Mario eating food

Mario eating a S’More

Ew, gross. That is your first thought when you wake up and look in the mirror. The stresses of work, traumas of the past, and pressures in your relationship are all too much to handle, so you skip breakfast. And snacks. And lunch. Before you know it, the sun has set in the evening, and you still haven’t eaten one bite.

Head whirling like a carousal, you stumble over to the fridge to make a salad. Healthy, right? But the leftover cake catches your eye. Just one bite, one little nibble…a half of an hour later, the cake is gone as is a jar of peanut butter. Still, you continue to search, now in a state of frenzy, for more food. Your stomach cries out like a ravenous beast as you tear about the kitchen in search of prey.

After a tiring binge, you lie down for sleep. The barren craven of your stomach that throbbed all day now aches as Noah’s flood rages inside of you. Lulled to sleep by your own tears, you promise to not eat anything tomorrow. You must be stronger.

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Ten Reasons I See Myself As Better and Worse Than Others

Me at Goodwill

We have reasons why we are better/worse humans even if we do not realize them.

At my university’s chapel yesterday, the speaker gave an amazingly candid and thought-provoking exercise for us to do. “List the reasons why you think that you are a better person or Christian than others. Then list the reasons why you are worse.”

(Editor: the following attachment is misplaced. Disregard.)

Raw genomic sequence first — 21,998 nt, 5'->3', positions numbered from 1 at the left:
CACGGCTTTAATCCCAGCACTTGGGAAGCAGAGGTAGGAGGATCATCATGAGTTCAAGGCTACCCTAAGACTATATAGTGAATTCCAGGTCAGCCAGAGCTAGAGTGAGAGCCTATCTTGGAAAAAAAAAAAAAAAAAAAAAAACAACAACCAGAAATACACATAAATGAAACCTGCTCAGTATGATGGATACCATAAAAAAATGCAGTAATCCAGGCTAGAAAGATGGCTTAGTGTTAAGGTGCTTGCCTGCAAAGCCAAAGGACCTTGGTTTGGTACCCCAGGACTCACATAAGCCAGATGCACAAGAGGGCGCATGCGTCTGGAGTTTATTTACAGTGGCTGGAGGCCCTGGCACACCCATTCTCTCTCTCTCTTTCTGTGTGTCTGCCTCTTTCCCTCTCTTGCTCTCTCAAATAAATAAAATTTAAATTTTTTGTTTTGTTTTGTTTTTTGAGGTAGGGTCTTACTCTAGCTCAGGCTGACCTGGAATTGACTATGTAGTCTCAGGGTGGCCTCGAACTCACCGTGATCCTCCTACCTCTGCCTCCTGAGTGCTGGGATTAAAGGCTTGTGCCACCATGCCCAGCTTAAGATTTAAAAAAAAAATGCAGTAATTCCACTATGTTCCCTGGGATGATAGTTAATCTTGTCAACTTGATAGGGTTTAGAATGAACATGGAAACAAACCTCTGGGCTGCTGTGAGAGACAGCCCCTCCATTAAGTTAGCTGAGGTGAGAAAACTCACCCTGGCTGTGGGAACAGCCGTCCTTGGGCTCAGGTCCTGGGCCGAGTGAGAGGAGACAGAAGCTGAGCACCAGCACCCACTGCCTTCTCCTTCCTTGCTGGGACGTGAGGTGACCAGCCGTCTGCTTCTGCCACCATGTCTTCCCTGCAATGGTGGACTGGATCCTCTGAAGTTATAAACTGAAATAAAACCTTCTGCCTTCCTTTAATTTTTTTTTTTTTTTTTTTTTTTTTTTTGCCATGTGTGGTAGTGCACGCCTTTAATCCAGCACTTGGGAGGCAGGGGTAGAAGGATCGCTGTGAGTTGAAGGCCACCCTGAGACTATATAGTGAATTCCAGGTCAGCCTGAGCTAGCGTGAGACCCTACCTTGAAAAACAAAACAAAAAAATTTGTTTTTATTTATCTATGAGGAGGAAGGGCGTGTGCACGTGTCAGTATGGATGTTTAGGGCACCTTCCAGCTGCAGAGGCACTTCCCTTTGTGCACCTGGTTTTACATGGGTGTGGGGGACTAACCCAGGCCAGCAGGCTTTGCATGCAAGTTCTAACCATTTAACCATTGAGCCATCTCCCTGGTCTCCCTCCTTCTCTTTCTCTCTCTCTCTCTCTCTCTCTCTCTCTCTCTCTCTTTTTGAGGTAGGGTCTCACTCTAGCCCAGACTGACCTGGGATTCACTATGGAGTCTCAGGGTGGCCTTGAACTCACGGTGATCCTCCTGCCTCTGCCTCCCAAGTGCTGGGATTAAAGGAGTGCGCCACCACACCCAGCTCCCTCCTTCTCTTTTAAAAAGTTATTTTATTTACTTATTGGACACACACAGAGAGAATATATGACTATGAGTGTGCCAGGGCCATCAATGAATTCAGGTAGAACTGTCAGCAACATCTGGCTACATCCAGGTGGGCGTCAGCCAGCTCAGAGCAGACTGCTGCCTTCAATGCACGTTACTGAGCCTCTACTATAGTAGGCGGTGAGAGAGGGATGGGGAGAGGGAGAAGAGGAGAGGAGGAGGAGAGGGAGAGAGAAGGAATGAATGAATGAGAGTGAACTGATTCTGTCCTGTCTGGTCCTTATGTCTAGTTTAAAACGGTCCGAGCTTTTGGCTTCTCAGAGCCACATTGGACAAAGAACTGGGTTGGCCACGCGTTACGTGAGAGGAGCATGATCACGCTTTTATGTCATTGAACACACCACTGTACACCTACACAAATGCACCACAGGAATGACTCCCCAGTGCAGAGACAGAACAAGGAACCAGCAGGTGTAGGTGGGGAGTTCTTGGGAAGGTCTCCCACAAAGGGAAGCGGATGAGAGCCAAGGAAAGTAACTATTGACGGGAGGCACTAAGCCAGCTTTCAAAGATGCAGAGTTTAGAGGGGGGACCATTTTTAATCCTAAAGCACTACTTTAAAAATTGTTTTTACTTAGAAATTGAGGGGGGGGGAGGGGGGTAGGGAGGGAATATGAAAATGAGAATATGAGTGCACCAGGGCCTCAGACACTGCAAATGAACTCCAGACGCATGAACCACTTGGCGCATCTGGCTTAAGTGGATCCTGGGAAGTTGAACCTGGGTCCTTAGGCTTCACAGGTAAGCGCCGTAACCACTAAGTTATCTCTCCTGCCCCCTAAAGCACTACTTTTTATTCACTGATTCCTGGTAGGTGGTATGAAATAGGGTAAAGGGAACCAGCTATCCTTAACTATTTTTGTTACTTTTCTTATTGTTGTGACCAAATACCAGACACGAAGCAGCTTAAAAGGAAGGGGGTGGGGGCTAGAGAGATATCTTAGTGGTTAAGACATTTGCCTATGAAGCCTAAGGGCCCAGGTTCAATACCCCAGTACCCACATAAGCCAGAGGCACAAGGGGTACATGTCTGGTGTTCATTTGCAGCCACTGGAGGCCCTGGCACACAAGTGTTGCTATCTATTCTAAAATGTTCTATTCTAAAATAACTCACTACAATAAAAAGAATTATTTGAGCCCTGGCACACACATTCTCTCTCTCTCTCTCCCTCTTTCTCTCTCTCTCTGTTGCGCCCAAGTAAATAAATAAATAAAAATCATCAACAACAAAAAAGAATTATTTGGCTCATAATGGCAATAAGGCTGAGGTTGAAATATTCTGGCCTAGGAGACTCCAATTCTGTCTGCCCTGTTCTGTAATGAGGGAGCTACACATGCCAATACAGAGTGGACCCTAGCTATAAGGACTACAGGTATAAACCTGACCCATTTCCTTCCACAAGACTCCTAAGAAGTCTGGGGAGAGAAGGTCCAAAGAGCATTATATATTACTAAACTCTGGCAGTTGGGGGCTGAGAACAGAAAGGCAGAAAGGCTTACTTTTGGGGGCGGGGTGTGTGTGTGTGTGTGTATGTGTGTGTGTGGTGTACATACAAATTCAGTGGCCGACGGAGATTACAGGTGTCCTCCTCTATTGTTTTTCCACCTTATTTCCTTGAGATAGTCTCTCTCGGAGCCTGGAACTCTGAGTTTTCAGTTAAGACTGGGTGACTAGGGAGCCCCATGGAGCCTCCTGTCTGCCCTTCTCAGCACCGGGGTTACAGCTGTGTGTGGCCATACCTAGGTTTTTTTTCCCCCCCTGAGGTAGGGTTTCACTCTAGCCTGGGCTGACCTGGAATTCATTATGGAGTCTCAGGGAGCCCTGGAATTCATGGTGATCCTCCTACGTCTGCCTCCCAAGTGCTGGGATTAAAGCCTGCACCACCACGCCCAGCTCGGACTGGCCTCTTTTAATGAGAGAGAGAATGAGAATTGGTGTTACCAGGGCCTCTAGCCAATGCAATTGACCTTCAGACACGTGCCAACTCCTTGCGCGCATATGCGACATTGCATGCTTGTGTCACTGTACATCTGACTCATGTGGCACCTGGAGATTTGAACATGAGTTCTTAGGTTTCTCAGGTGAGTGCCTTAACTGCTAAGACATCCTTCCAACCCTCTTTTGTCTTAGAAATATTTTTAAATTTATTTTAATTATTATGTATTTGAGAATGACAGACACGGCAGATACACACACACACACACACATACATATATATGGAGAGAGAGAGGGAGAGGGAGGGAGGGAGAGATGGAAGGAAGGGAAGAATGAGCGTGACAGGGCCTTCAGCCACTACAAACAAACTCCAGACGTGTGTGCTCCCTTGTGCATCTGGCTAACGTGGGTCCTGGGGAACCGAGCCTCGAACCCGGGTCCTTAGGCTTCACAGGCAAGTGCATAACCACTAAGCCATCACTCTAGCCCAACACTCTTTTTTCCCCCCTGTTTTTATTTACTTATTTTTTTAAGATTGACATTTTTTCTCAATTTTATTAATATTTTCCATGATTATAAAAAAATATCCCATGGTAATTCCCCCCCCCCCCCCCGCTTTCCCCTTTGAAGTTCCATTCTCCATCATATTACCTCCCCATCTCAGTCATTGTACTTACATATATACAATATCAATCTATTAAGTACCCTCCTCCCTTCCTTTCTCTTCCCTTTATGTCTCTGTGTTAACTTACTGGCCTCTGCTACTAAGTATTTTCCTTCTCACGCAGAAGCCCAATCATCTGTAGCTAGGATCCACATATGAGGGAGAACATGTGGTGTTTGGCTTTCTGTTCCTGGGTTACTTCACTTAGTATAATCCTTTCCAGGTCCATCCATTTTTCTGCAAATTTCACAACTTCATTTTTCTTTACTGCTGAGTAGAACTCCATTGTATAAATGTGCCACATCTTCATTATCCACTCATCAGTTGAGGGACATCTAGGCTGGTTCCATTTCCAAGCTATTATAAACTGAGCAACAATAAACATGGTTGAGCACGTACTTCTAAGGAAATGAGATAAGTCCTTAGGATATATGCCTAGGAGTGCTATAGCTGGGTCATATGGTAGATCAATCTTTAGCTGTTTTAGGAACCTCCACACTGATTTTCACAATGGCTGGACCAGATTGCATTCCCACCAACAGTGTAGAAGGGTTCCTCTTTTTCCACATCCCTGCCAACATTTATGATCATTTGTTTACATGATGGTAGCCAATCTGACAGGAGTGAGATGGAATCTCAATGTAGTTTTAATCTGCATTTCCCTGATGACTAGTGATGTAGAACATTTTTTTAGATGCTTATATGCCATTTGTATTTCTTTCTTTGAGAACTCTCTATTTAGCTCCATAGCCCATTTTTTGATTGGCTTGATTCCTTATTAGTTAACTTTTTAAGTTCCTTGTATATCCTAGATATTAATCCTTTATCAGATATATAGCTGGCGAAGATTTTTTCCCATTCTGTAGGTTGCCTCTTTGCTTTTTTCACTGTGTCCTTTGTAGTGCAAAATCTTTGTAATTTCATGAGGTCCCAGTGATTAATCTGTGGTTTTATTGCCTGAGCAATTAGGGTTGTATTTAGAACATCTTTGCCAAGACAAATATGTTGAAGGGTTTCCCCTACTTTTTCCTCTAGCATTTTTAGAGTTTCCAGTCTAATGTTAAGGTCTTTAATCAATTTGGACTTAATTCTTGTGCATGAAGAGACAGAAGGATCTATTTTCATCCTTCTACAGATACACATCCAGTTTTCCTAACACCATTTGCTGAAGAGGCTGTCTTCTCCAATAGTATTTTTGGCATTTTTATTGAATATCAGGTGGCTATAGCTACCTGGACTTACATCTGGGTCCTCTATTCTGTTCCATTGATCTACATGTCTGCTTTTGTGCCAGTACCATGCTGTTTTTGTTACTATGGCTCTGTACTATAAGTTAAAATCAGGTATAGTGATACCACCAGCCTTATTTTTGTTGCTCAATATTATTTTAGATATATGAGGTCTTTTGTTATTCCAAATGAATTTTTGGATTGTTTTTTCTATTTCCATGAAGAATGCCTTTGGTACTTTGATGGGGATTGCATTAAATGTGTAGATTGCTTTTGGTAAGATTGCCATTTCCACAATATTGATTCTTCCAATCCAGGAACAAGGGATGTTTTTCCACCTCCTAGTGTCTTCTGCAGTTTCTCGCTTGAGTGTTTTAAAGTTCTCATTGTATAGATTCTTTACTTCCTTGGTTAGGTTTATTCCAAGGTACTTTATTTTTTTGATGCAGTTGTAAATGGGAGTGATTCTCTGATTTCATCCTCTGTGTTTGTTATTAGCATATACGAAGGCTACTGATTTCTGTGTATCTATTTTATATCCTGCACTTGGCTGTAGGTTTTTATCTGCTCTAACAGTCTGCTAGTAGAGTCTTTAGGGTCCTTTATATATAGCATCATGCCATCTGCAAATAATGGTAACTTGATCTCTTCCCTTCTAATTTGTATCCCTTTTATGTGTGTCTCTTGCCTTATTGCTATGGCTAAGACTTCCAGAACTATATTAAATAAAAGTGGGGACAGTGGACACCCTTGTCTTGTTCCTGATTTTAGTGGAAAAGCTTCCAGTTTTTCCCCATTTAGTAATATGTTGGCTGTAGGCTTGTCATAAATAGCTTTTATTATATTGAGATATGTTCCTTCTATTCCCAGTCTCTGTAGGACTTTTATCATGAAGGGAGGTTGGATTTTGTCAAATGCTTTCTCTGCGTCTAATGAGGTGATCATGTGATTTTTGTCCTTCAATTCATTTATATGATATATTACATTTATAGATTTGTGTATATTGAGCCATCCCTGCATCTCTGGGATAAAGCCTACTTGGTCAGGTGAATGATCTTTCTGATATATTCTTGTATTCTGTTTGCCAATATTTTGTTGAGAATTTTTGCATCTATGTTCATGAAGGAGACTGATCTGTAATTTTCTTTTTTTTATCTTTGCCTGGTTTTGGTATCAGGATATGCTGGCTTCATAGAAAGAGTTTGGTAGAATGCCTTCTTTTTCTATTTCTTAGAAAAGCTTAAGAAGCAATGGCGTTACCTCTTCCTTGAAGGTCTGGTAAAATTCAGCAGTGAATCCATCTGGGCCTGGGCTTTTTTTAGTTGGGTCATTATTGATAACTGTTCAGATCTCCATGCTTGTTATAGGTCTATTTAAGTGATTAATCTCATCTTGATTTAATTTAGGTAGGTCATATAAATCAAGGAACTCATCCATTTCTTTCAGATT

Even more shockingly, he went on to list some of his reasons. I similarly made lists in my notebook. Looking back at the items was a strong jolt of reality for me. Pride and superiority is a far bigger issue in my life than I ever realized. In fact, all of us seem to battle this more than we want to admit even if it is hidden in the guise of self-hate.

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Lapse, Relapse, or Collapse

Taking on the Woes of the World

It’s not the load that breaks you down, it’s the way you carry it. – Lou Holtz

When someone who struggles with a mental illness or addiction slips back into unhealthy habits, it is often labeled as a “relapse.” However, where does one say that a relapse is detrimental versus part of the normal recovery process?

If someone eats two extra cookies that were not in her meal plan, is that a relapse? Why, then, is the same word used for the man who eats a whole pie, tub of ice cream, and three bags of chips? Similarly, “relapse” describes when a girl cuts herself once or 100 times.

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What I Wish That I Learned in Eating Disorder Treatment

Figures of women in Oxford

Figures of women from a museum in Oxford

The past few days have caused me to realize that there are many things that I wish I learned in eating disorder treatment, important aspects of living a normal life with food in it. Without these lessons in treatment, I have struggled greatly to try to adapt to the real world and maintain my recovery.

Now, most of my time in treatment was instructive, healing, and motivating. Health care providers gave me hope with their optimism and constant support. Fellow friends in recovery stood by my side and told me their own stories. Therapy groups taught me to use music, art, CBT, or my faith as a coping skill. Dietitians crafted a meal plan to support my body, lifestyle, and other needs. Acupuncture, yoga, family nights, outings at restaurants – all of the different activities allowed me to heal and explore new aspects of myself that had lay dormant for years.

However, something was still missing. More was needed in my treatment to help me further along in recovery.